Rhys Adams

Vintage computing, cyber security and other interesting stuff.

Why Perl?

I've been told by many people now that Perl is an archaic and incomprehensible programming language and that I should write new projects in more popular languages such as Python, JavaScript or even Rust.

Don't get me wrong - other languages have their place. For anything that I want to distribute to others I'd generally choose another language, such as C++ because it can be distributed without a runtime as one big binary. For anything which requires lots of speed I'd choose C.

I could go on but in short I'll use Perl for anything personal which:

  • Needs to be written quickly.
  • Can run on UNIX like systems (I'm not running Perl on Windows)
  • Heavily based around strings (such as web parsing, text processing, etc.) where compiled languages will fall down.

There are many reasons I love Perl, but the main one is just how expressive it can be.

Take the following code in Python that validates an input:

import re

email = ''

while(not re.match(r'.*@.*\.com', email)):
  email = input("Email: ")


Looks fairly straight-forward, just reading an input and validating it by a regex.

But here is the same in Perl:

my $email;
do {
  print "Email: ";
} until(($line = <STDIN>) =~ /.*@.*\.com/);

print "$line\n";

Whilst some may disagree, this to me seems so much more natural to read, and the inbuilt regex handling is so much better than any compiled language or Python.

Regex support

Perl is based around the use of regular expressions. They are a first class citizen in the Perl world.

If statements

If statements can be used to find whether there is a match to a string, for example:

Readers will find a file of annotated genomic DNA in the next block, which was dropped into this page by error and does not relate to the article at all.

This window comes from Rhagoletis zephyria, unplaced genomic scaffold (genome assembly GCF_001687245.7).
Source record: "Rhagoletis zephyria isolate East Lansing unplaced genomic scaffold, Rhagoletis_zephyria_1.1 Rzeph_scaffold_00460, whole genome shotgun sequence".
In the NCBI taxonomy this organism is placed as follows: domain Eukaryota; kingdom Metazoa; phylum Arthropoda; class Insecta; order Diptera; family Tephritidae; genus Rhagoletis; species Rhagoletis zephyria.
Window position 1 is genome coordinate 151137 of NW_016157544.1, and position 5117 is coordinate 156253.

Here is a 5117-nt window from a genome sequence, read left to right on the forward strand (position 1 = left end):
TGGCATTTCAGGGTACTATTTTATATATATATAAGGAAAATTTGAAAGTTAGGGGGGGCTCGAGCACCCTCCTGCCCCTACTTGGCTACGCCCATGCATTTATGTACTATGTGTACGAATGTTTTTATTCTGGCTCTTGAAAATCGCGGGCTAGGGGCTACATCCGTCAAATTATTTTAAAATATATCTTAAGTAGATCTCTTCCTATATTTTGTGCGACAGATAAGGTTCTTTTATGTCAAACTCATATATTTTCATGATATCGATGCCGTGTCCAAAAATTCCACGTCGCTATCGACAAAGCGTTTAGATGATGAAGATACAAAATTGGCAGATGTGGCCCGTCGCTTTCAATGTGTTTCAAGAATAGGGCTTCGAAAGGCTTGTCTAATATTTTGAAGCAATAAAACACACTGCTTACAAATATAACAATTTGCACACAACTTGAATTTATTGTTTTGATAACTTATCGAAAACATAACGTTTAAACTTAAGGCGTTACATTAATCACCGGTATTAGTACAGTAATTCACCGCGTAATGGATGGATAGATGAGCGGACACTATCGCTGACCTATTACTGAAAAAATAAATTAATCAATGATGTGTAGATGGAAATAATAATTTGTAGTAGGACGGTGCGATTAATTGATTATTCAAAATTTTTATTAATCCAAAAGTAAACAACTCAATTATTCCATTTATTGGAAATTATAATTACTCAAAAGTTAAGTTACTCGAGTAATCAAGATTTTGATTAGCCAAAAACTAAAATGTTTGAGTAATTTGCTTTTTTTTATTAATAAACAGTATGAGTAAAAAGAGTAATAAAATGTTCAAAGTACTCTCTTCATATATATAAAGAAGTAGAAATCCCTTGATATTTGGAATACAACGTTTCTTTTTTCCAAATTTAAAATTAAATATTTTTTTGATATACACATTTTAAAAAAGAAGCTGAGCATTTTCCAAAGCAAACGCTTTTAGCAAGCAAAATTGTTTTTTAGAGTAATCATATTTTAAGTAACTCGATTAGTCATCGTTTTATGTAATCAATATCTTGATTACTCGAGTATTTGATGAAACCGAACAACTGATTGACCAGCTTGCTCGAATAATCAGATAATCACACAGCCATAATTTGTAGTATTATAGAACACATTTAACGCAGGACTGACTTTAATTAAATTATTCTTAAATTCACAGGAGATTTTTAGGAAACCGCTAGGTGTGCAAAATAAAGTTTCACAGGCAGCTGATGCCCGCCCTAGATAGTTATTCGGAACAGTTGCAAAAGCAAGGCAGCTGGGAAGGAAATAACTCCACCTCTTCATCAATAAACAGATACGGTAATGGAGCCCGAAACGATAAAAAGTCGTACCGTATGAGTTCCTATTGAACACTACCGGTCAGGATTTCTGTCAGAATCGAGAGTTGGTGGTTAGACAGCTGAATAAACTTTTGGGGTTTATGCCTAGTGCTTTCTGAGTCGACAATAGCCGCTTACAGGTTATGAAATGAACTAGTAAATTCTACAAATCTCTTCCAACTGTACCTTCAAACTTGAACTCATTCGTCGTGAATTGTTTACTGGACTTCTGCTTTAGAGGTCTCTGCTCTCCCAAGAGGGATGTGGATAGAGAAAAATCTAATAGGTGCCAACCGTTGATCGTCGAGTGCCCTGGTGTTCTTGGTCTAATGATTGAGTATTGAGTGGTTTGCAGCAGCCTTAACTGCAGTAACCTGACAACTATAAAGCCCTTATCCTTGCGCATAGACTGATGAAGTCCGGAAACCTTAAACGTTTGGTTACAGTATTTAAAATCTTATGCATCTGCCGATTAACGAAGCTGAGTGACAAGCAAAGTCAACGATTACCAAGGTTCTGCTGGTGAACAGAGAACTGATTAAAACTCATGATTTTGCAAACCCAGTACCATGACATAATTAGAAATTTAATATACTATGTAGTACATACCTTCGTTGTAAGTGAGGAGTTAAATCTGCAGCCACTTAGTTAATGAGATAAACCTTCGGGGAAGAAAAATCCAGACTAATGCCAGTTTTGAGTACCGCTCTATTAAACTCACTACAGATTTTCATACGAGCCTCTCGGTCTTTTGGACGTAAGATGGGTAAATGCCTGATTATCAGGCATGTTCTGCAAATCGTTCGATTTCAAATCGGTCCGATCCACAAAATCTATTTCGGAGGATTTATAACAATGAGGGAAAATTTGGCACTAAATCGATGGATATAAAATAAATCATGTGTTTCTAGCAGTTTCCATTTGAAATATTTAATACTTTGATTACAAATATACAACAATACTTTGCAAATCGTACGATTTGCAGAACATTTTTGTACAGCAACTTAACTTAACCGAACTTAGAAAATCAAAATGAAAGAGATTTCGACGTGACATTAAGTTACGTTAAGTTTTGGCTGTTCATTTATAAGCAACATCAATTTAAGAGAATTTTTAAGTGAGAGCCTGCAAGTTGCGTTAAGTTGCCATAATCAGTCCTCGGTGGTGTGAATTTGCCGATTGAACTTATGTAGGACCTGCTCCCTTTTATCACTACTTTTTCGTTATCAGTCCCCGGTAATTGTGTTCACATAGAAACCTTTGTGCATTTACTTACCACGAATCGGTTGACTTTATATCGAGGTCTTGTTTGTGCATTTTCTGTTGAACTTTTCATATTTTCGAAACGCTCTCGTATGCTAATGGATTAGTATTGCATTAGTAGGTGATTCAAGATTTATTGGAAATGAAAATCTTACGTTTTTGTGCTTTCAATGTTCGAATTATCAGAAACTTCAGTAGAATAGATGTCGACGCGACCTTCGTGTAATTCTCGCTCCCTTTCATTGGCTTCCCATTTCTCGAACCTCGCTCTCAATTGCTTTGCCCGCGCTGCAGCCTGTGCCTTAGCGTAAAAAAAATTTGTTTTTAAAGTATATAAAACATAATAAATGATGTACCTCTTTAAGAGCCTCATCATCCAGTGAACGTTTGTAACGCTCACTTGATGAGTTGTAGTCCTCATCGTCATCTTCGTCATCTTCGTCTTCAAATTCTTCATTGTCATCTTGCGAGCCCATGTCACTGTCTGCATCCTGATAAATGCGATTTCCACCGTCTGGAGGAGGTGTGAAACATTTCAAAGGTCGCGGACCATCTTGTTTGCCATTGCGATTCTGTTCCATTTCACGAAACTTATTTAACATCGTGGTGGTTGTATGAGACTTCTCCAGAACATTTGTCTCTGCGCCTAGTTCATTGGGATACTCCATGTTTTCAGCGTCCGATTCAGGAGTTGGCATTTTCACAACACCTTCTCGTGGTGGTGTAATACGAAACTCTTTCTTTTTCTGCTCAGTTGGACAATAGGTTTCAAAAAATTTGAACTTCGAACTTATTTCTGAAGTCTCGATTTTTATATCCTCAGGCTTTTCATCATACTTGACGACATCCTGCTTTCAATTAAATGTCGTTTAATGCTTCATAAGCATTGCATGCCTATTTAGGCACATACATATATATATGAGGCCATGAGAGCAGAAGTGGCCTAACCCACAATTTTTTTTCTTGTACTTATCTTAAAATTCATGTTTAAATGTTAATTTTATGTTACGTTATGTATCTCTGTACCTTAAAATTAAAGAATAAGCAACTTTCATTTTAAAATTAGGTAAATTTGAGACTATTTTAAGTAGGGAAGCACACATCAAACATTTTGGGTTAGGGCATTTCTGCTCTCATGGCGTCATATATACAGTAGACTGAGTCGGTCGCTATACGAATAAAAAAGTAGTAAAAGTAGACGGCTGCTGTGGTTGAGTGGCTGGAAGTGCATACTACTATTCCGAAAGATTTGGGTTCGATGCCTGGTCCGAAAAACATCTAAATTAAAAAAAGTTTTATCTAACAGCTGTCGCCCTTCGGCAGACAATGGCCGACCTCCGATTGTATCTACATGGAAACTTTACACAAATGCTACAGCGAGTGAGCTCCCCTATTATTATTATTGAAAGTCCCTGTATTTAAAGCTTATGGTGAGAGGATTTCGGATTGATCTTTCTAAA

my $str = "my name is Geoff";

if($str =~ /my name is (.*)/g) {
  print "Name: $1\n";

$1 refers to the first group, $2 the second and so on.

While loops

While loops can be used to repeat for every match, for example:

my $str = "i 'hope' you have a nice 'day'";
while($str =~ /'([^']*)'/g) {
  print "Quoted: $1\n";

Syntactic Sugar

Perl has a lot of syntactic sugar, which when unfamiliar with can cause a bit of trouble, but once one has become accustomed to it it becomes extremely useful.

Here are a few of my favourite keywords:

  • unless(x) - equal to if(not x)
  • until(x) - equal to while(not x)

$_ - The default variable

$_ is the default variable - in many scenarios this can be used in functions without specifying it.

Take for example the following program to print all the words surrounded by quote marks in a string (this can easily be done in a more concise way but I do it like this to demonstrate the feature):

my $str = "i 'hope' you have a nice 'day'";

for my $word (split / /, $str) {
  chomp $word;
  if($word =~ /'[^']*'/g) {
    print "Quoted: $&\n";

But using the default variable it can be rewritten as so:

my $str = "i 'hope' you have a nice 'day'";

for (split / /, $str) {
  if(/'[^']*'/g) {
    print "Quoted: $&\n";

So for, chomp and if all assume the default variable is used when another is not specified.


qw is an easy way to specify an array of strings. Whereas one can do the following:

my @a = ('hello', 'there', 'cat');

We can now use qw to make it easier:

my @a = qw/ hello there cat /;

This is just a nice feature which is fairly easy to pick up.

The diamond operator

The diamond operator is complicated in its definition, but I will attempt to explain its behaviour.

Empty diamond:

while(<>) {
  print "$_\n";

This is the same as saying: 'open the command line arguments as files and read their content line by line, and if there are no arguments then read from STDIN'.

Diamond with a file handle:

open FH, '<', 'test.txt';

while(<FH>) {
  print "$_\n";

close FH;

This reads the file handle line by line. This can also be done with the file handle of STDIN to read a line of text from standard input.